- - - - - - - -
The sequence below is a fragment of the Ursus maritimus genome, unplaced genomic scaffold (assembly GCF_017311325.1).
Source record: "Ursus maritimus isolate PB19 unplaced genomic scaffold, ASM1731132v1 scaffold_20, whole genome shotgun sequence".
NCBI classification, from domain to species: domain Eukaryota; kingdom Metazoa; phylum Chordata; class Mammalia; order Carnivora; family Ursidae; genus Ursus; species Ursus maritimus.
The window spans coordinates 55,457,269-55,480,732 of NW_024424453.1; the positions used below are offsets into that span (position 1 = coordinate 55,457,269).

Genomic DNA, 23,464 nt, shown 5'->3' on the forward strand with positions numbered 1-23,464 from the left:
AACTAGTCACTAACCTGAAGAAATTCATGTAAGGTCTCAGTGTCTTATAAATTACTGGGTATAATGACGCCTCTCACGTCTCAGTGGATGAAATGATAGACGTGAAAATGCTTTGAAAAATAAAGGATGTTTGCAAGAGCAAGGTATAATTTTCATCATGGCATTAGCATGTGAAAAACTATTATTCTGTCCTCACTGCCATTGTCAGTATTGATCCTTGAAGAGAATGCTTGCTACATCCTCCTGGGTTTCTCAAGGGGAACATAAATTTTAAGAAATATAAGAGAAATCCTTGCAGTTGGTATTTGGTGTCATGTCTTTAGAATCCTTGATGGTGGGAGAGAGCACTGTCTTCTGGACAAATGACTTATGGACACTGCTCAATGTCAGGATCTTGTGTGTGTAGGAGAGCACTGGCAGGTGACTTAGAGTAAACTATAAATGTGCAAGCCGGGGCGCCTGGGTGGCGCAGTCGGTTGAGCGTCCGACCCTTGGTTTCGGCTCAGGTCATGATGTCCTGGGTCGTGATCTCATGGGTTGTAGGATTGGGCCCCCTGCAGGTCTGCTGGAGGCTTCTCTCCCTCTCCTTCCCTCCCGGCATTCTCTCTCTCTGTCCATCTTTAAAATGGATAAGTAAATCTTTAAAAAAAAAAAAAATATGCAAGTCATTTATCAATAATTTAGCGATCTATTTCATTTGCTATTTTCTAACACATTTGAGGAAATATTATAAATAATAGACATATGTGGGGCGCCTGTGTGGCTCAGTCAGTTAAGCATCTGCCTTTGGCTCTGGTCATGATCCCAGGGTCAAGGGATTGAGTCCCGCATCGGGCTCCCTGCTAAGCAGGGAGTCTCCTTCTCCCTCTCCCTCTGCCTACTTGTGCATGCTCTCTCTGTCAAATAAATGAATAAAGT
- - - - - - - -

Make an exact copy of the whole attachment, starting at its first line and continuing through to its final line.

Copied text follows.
The sequence below is a fragment of the Ursus maritimus genome, unplaced genomic scaffold (assembly GCF_017311325.1).
Source record: "Ursus maritimus isolate PB19 unplaced genomic scaffold, ASM1731132v1 scaffold_20, whole genome shotgun sequence".
NCBI classification, from domain to species: domain Eukaryota; kingdom Metazoa; phylum Chordata; class Mammalia; order Carnivora; family Ursidae; genus Ursus; species Ursus maritimus.
The window spans coordinates 55,457,269-55,480,732 of NW_024424453.1; the positions used below are offsets into that span (position 1 = coordinate 55,457,269).

Genomic DNA, 23,464 nt, shown 5'->3' on the forward strand with positions numbered 1-23,464 from the left:
AACTAGTCACTAACCTGAAGAAATTCATGTAAGGTCTCAGTGTCTTATAAATTACTGGGTATAATGACGCCTCTCACGTCTCAGTGGATGAAATGATAGACGTGAAAATGCTTTGAAAAATAAAGGATGTTTGCAAGAGCAAGGTATAATTTTCATCATGGCATTAGCATGTGAAAAACTATTATTCTGTCCTCACTGCCATTGTCAGTATTGATCCTTGAAGAGAATGCTTGCTACATCCTCCTGGGTTTCTCAAGGGGAACATAAATTTTAAGAAATATAAGAGAAATCCTTGCAGTTGGTATTTGGTGTCATGTCTTTAGAATCCTTGATGGTGGGAGAGAGCACTGTCTTCTGGACAAATGACTTATGGACACTGCTCAATGTCAGGATCTTGTGTGTGTAGGAGAGCACTGGCAGGTGACTTAGAGTAAACTATAAATGTGCAAGCCGGGGCGCCTGGGTGGCGCAGTCGGTTGAGCGTCCGACCCTTGGTTTCGGCTCAGGTCATGATGTCCTGGGTCGTGATCTCATGGGTTGTAGGATTGGGCCCCCTGCAGGTCTGCTGGAGGCTTCTCTCCCTCTCCTTCCCTCCCGGCATTCTCTCTCTCTGTCCATCTTTAAAATGGATAAGTAAATCTTTAAAAAAAAAAAAAATATGCAAGTCATTTATCAATAATTTAGCGATCTATTTCATTTGCTATTTTCTAACACATTTGAGGAAATATTATAAATAATAGACATATGTGGGGCGCCTGTGTGGCTCAGTCAGTTAAGCATCTGCCTTTGGCTCTGGTCATGATCCCAGGGTCAAGGGATTGAGTCCCGCATCGGGCTCCCTGCTAAGCAGGGAGTCTCCTTCTCCCTCTCCCTCTGCCTACTTGTGCATGCTCTCTCTGTCAAATAAATGAATAAAGT